SPRINGFIELD — Shareholders in Smith & Wesson parent American Outdoor Brands Corp. recently voted down a proposal that the company adopt a human rights policy.
But the coalition of nuns and Catholic health care organizations that put forth the referendum — and last year successfully forced Smith & Wesson to write a report on gun violence and its response to the issue — are heartened to get yes votes representing about a third of the voting shares. There were 19.5 million votes against the proposal and 11 million votes for it, according to papers posted Monday on the federal Securities and Exchange Commission website.
“For a human rights resolution, it’s a good vote,” said Sister Judy Byron, member of the Adrian Dominican Sisters and director of the Northwest Coalition for Responsible Investments in Seattle. “We are encouraged.”
Byron said it is a challenge to get major investors to support environmental, human rights and gun safety causes.
“We feel they and any manufacturer of firearms or ammunition need to do more due diligence about looking at any potential human rights risks in their operations and their products etc.,” Byron said.
Her group buys stock in public companies in order to gain leverage as a voting part-owner and to put questions on ballots at annual shareholders meetings. The American Outdoor Brand annual meeting was last week in Springfield.
In the materials it prepared for AOBC shareholders to consider, the Northwest Coalition for Responsible Investments wrote:
“The environment in which gun manufacturers operate is becoming riskier. As of September 1, 283 mass shootings had occurred in the U.S. in 2019, more than one per day. In an early August Politico poll, 73% of voters, including a majority of Republicans, said they supported stricter gun laws, an increase from 67% in spring 2018. Over a quarter of likely 2020 voters polled in July 2019 reported that their views on guns have changed in the past five years, with over three quarters of those moving toward favoring stronger gun laws.”
Shareholders also voted against, by a ratio of 22.1 million votes to 13 million votes, AOBC executive compensation packages. The executive pay vote, called “say-on-pay,” was an advisory vote, also according to Securities and Exchange Commission records.
“There must be some dissatisfaction with the way the company is being run,” Byron said, adding that “no” votes on pay packages are rare.
American Outdoor Brands had no comment this week for questions related either to the human rights ballot question or to the lack of shareholder approval for the compensation package.
According to the most recent filings with the Securities and Exchange Commission, American Outdoor Brands CEO P. James Debney has a total compensation package for 2019 of $3.76 million.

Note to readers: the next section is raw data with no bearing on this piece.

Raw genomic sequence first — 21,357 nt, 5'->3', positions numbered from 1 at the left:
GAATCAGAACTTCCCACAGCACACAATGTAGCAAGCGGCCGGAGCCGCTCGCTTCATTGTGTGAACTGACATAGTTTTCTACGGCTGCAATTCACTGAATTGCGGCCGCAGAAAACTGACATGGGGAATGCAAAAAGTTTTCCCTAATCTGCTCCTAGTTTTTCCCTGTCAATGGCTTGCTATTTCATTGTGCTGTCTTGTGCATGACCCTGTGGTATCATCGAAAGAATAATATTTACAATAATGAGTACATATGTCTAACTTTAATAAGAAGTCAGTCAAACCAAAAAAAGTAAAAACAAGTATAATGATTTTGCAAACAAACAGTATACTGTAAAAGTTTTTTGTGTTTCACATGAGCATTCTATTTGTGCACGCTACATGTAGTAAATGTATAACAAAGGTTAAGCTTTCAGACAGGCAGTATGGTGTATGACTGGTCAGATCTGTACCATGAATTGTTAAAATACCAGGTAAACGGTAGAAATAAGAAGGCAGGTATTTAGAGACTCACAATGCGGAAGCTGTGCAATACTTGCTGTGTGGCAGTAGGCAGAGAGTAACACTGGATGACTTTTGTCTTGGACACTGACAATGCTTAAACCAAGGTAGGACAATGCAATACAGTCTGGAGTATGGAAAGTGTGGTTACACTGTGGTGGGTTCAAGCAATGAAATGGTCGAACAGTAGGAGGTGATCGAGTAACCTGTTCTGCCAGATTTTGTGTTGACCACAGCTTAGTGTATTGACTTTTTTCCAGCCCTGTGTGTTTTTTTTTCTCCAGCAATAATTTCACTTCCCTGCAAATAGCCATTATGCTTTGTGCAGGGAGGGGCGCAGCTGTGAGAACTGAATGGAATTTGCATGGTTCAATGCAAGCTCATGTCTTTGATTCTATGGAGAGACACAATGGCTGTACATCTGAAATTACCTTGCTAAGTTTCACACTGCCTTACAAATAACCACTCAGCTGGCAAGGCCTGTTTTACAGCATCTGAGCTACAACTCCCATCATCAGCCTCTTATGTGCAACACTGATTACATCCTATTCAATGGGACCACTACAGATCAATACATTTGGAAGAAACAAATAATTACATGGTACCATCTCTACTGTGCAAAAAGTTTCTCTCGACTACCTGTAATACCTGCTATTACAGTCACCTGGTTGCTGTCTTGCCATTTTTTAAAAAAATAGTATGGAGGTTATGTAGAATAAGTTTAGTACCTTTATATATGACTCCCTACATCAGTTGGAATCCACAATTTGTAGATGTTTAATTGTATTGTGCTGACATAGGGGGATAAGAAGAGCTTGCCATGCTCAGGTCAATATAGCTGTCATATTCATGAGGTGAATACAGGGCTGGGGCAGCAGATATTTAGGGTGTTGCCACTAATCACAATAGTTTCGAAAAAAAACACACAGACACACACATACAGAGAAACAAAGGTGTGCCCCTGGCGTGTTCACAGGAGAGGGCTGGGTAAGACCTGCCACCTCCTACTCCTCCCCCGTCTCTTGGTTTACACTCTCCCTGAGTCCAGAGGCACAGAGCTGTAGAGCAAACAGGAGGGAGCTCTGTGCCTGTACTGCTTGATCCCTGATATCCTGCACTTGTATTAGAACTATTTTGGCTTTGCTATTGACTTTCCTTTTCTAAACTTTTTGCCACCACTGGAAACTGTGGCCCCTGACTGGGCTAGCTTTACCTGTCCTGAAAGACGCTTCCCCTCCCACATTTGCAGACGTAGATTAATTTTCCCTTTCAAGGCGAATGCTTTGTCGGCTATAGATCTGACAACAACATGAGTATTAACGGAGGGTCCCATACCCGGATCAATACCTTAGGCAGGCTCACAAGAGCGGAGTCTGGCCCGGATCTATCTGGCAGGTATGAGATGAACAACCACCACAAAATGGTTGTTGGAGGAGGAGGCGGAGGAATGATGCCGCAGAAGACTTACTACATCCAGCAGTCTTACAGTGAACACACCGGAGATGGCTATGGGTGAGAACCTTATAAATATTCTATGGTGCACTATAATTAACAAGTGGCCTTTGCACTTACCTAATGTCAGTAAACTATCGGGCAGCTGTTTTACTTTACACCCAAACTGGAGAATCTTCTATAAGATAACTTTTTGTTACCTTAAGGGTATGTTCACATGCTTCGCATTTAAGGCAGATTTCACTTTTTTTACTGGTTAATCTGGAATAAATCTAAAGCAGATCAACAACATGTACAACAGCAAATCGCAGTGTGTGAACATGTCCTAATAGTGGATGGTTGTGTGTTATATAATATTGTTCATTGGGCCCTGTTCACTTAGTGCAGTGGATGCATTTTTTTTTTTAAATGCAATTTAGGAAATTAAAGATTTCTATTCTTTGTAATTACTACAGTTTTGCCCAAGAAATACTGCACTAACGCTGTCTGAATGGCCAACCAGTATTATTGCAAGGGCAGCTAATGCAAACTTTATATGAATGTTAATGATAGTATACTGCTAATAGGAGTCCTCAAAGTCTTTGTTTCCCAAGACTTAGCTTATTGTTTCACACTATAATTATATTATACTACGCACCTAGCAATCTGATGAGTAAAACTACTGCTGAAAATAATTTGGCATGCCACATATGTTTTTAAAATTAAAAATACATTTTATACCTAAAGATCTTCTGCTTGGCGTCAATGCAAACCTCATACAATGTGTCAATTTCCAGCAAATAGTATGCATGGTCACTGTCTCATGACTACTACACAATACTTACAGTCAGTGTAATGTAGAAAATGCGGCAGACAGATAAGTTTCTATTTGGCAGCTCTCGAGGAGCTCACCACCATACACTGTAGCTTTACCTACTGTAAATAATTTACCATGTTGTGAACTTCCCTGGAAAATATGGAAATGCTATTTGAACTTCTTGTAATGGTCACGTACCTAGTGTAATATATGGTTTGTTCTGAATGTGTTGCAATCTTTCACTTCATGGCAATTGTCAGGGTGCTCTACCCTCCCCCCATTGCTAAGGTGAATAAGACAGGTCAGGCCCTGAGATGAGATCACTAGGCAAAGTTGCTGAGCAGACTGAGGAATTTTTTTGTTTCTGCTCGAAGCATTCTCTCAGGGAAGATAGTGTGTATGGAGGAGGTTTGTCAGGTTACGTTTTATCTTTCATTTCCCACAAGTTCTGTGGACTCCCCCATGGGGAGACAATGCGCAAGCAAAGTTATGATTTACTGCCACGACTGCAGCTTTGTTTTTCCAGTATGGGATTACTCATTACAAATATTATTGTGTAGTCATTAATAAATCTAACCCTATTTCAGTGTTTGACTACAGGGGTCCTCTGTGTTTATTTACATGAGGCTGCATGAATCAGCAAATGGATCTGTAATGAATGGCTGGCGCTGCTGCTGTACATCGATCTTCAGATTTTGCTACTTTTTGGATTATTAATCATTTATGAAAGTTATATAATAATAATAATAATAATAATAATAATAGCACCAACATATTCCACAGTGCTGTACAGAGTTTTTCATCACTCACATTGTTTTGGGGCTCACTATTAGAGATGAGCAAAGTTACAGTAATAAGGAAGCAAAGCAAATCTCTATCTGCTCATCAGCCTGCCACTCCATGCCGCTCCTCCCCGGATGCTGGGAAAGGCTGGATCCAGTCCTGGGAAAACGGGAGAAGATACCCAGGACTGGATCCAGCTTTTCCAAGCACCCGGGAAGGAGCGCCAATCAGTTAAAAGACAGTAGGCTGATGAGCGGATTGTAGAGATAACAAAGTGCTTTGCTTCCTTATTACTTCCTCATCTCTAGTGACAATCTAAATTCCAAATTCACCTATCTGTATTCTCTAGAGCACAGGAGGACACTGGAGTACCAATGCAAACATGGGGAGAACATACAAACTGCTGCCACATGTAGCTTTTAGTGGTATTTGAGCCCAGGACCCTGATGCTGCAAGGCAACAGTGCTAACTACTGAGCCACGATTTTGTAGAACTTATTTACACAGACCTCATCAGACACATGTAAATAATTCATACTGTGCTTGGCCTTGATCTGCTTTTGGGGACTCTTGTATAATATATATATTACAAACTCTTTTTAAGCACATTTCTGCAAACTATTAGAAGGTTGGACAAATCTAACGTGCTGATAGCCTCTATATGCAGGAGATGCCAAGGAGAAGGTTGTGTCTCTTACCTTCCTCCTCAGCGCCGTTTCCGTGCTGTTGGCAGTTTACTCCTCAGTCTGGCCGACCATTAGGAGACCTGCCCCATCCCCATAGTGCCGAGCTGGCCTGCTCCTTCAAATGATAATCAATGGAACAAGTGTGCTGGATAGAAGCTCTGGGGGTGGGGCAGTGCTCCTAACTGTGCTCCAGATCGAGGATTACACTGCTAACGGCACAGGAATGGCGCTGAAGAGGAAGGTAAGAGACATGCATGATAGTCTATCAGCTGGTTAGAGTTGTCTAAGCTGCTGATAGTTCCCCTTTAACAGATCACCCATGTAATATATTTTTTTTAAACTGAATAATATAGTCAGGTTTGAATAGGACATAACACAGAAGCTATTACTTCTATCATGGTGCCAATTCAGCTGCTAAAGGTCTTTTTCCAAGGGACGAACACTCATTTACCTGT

Byron and the Northwest Coalition for Responsible Investments won their vote in 2018 to force American Outdoor Brands Management to write the gun safety report. The nuns worded that question to point out that mass shootings using Smith & Wesson products can hurt AOBC’s reputation and the bottom line.
A gunman used a Smith & Wesson rifle to kill 17 students and staff at high school in Parkland, Florida in February 2018. Gun control advocates want to see high-capacity firearms like the one the gunman wielded pulled from the market, and have protested at the factory gates.
But American Outdoor Brands wrote a report that was at times defiant, and never addressed the issue.
“The Company’s reputation as a strong defender of the Second Amendment is not worth risking for a vague goal of improving the company’s reputation among non-customers or special interest groups with an anti-Second Amendment agenda,” AOBC wrote in its report.
Byron said she and her group have been meeting with success lately. In March, Dick’s Sporting Goods pulled guns and ammunition at 125 stores where firearm sales struggled.
Walmart stopped selling some types of ammunition this summer following a shooting rampage inside its store in El Paso, Texas.
Walmart also asked its customers not to open carry firearms in its stores and it stopped selling handguns in Alaska, the only state where Walmart sold them.
American Outdoor Brands has nearly 2,000 employees including 1,500 in manufacturing, mostly at its headquarters and factory on Roosevelt Avenue in Springfield.
Both the local Episcopal Diocese of Western Massachusetts and a national Episcopalian investment fund also bought stock in American Outdoor brands last year with a plan to do its own shareholder activism. But new shareholders must wait at least a year before putting forth a shareholder resolution, Bishop Douglas J. Fisher of the Episcopal Diocese of Western Massachusetts said.
In a written statement, Fisher said the Episcopalians voted for the resolution brought forth by Byron and the Interfaith Center for Corporate Responsibility.